SQL Alternatives in 2022

19 augustus 2022 om 10:00 by ParTech Media - Post a comment

In the last couple of decades, the world of programming has evolved considerably. Many changes can be seen in programming languages such as C#, C++, Java, etc. 

But if there is one thing that has never changed in all these years, it has to be the importance of effective data storage and data retrieval in programming.

Whenever we talk about data storage or data retrieval, the first thing that comes to our mind is SQL. After all, it is one of the most popular querying languages currently available.

But did you know that SQL is not the only powerful querying language currently available? There are plenty more alternatives to SQL in 2022. Let’s cover a few of them in this post.

Table of contents

  1. GraphQL
  2. PRQL
  3. Gremlin
  4. N10L
  5. Conclusion


GraphQL was the internal querying language of Facebook that was later released as an open-source project. It is a querying language for API codes. In other words, it deals with codes that interact with different applications. 

GraphQL allows users to query what they want at runtime. It is the responsibility of the backend application to filter out what the user needs and return only the requested fields as the response. The query is just a formatted JSON of what the client wants as Output. 

GraphQL is available to integrate with .NET. When we integrate it with the .NET APIs, there will be individual endpoints to access data from the database using the code. But, while using GraphQL, a single endpoint is sufficient. Based on the request sent, appropriate response data will be sent back to the requesting client. 

For .Net API, GraphQL provides a developer tools screen (similar to Swagger) to execute the request (with or without conditions) and examine the output before it is consumed by the client.

Sample Query:


 me {








   "name": "Luke Skywalker"




PRQL stands for Pipelined Relational Query Language. It is also pronounced as Prequel. It is considered to be a simple, open-source, pipelined, extensible, and analytical language. In this, queries are structured as a small chain of commands and compiled together to produce the desired result. This language has a friendly syntax and a flat learning curve.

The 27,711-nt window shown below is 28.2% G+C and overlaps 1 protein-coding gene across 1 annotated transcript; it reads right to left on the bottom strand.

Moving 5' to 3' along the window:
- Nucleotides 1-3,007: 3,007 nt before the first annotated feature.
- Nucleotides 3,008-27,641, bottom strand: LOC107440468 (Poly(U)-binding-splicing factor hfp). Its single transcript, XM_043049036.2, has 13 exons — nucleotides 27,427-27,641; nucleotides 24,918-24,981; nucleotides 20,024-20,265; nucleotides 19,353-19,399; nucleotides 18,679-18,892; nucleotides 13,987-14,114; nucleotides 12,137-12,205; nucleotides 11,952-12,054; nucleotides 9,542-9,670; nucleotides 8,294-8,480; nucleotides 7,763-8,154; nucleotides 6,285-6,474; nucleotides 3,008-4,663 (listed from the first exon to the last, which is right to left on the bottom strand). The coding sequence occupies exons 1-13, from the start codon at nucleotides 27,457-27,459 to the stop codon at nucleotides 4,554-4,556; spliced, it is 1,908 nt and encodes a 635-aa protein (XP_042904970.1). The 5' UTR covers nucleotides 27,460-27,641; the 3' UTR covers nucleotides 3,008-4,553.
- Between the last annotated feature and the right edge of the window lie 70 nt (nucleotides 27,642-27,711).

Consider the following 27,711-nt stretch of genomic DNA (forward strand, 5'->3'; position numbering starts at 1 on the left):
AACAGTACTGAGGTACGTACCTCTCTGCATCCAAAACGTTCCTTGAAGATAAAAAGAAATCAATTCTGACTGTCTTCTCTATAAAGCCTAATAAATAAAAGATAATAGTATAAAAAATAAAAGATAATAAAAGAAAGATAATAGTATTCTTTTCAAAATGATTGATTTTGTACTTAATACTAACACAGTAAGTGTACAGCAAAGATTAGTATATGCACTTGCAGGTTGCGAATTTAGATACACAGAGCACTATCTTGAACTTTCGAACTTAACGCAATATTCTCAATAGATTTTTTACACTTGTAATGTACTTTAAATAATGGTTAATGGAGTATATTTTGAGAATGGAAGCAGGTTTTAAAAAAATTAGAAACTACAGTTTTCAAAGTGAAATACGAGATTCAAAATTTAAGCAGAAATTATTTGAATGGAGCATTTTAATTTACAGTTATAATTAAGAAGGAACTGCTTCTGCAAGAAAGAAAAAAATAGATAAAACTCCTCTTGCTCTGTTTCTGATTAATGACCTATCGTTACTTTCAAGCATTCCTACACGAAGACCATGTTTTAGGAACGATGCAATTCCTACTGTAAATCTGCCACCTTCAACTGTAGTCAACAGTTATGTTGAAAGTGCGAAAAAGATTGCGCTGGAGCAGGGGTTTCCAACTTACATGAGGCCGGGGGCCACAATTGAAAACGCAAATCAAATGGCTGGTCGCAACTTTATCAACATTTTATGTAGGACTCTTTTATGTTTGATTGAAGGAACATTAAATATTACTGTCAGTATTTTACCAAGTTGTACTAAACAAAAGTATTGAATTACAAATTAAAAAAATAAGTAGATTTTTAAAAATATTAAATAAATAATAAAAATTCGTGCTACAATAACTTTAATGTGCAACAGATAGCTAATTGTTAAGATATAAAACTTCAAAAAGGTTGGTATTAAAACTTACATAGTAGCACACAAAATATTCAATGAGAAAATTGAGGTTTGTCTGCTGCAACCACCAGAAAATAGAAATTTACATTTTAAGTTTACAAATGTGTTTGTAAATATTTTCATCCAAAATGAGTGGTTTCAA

Each line in this language is a meaningful command. It is also possible to comment out certain lines and generate output and uncomment them to see the difference. The software allows backward compatibility.

A simple PRQL query looks like this - 

from employees

select [id, first_name, age]

sort age

take 10

It is the equivalent of:

SELECT id, first_name, age

FROM employees



And to use joins,

from employees

join benefits [employee_id]

join side:left p=positions [id==employee_id]

select [employee_id, role, vision_coverage]

It is the equivalent of:







  JOIN benefits USING(employee_id)

  LEFT JOIN positions AS p ON id = employee_id

It is possible to incorporate functions, null handling, f-strings, and so on in this language. 


Gremlin is a graph traversal language developed by Apache Tinkerpop. It primarily consists of a sequence of steps.  Each step can be :

  • Map step - transforming objects into the stream
  • Filter step - removing data from the stream 
  • Side effect step - statistics computation from the stream

Unlike SQL, it does not require a separate language to query data. Instead, it takes the in-built programming language option that comes in the form of a package.

A sample gremlin query looks like this - 








N10L is also a querying language that is quite similar to SQL. N10L queries are formed with the keywords SELECT, FROM, and WHERE. This makes it very easy for SQL native users to immediately adopt this language. 

You can also use GROUP BY, and ORDER BY functions to transform the results even further. N10L also supports nested sub-queries to retrieve data.

But the difference between SQL and N10L is mainly in how the response is sent back. In SQL, the data is sent back as Dataset and Datatables, whereas in N10L, the data is sent back to the requester as JSON document.

Sample query:

SELECT name, brewery_id from sample WHERE id IS NOT MISSING LIMIT 2;

Result   {

    "requestID": "fbea9e79-a2e2-4ab8-9fdc-14e098838cc1",

    "signature": {

        "id": "json",

        "name": "json"


    "results": [

        {             "id": "Data_1",

            "name": "Result name 1"


        {             "id": "Data_2",

            "name": "Result name 2"

        }     ],

    "status": "success",

    "metrics": {

        "elapsedTime": "131.492184ms",

        "executionTime": "131.261322ms",

        "resultCount": 2,

        "resultSize": 205




As you have seen in this post, SQL is not the only data querying language currently available for use. There are plenty of other languages(some of them are better than SQL) that you can use for your application. So go ahead and try them in your next application.